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    Since glass on the inside has to stretch for an object to pierce the hull it makes it more puncture proof. Glass on the outside won't help much with that.

    Glass on both faces makes it more rigid overall though. That can be helpful at times, especially with 1/4" cedar planked kayaks. I've used glass on both sides of lapstrake planks and strip planking in order to use fewer and even no frames.

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    Default Re: Sheathing stitch and glue with glass -- outside or inside?

    Quote Originally Posted by Ober27 View Post
    Assuming one decides to put cloth on the outside only, would you do all of the hull? I am considering just doing the bottum and over the lower chine on a pram I'm building right now, done this make sense, or should I do cloth from gunnel to keel? I've never done cloth over a large area and was hoping to simplify the process while still building in sufficient protection.
    What do the plans call for?

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    Default Re: Sheathing stitch and glue with glass -- outside or inside?

    Gib,
    In this case the plans do not call for any cloth, inside or out. I'm building this from a kit that came from Granta Boats sometime back in the 80's I believe. I bought the kit complete still in the box. I'm inclined to think I should add some glass to the bottum at the very least.
    Thanks
    Darin

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    Default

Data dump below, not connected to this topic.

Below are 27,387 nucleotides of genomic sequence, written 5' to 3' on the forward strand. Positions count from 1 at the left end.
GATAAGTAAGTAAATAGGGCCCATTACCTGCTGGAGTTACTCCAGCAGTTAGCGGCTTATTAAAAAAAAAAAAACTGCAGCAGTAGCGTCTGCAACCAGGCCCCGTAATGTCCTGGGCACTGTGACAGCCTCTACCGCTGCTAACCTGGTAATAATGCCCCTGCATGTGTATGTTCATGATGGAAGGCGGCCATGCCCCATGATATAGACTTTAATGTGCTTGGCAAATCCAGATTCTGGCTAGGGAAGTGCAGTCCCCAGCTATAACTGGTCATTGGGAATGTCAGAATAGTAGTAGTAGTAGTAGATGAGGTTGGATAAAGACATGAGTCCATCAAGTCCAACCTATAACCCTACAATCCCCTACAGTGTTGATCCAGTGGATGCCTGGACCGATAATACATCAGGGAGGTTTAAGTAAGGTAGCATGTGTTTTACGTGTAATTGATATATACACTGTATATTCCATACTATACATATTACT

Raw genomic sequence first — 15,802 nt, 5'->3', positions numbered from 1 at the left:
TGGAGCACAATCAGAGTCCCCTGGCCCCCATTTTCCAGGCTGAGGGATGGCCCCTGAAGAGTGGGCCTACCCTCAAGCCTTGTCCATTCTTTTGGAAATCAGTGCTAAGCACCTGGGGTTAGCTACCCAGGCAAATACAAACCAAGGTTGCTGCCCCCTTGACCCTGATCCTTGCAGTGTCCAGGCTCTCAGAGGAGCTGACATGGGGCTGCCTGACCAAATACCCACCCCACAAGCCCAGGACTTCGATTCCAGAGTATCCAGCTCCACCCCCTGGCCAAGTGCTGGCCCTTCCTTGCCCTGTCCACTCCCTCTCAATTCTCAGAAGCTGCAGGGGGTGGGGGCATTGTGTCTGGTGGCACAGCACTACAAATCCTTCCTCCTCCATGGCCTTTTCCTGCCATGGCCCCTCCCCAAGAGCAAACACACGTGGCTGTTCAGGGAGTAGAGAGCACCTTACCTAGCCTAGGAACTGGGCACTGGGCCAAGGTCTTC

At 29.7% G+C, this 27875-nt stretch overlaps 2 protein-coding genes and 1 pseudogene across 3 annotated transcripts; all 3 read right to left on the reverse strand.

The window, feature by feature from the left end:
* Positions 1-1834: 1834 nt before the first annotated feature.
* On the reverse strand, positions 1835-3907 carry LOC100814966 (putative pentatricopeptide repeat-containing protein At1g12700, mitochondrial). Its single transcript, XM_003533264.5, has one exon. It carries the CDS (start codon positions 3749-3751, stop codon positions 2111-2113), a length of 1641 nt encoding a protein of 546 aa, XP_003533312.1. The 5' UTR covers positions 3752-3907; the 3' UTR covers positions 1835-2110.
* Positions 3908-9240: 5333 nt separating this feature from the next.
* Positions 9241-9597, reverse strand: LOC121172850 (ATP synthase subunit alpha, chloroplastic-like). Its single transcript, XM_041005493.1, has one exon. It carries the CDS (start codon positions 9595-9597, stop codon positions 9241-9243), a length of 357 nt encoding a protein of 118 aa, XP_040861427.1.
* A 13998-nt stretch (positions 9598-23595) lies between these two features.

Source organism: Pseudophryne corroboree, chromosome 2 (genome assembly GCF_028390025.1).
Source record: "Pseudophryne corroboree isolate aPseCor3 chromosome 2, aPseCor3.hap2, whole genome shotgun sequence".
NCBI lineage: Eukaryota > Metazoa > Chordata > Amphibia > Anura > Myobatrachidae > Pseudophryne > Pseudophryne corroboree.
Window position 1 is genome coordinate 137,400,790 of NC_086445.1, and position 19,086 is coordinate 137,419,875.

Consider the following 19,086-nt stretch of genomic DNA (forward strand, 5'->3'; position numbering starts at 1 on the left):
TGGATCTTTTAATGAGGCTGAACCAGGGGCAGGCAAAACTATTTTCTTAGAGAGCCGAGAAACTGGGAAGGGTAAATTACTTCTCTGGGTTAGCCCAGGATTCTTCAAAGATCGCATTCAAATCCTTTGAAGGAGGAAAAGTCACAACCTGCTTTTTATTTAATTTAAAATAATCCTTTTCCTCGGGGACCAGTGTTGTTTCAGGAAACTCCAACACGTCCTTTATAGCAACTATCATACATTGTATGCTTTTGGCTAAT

Quote Originally Posted by Breakaway View Post
    Simple example: sheath two plywood planks. Try to bend one with the glass on the outside of the bend ( tension). Then, bend the other with the glass on the inside of the bend ( compression) Let us know which one bends easier.

    Kevin


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    You could actually sheath one plank and try to bend it both ways.

    Sent from my CPH1851 using Tapatalk

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    Default Re: Sheathing stitch and glue with glass -- outside or inside?

    What Rob said, post #5
    And what Denise said about curved panels and cows coming home #2.

    For a variety of cloth types and general information about abrasion;
    http://forum.woodenboat.com/showthre...olyester-cloth
    http://forum.woodenboat.com/showthre...ion-Resistance

    Glass is stronger in compression than tension, but we aren't talking about solid glass. Fiberglass is strong in tension, and once you glue enough fiberglass together with epoxy, it is decent in compression. You have seen fiberglass arrows? It's all about the size, thickness, shape, buckling, etc. All that engineering doesn't apply to the original question because it was about a single layer of glass on one side of a (how?) thick panel. In the face grain direction, you won't see any difference in stiffness unless it's only 3mm thick. In the cross grain direction, it comes down to whether the face veneer is that paper thin stuff or something thicker.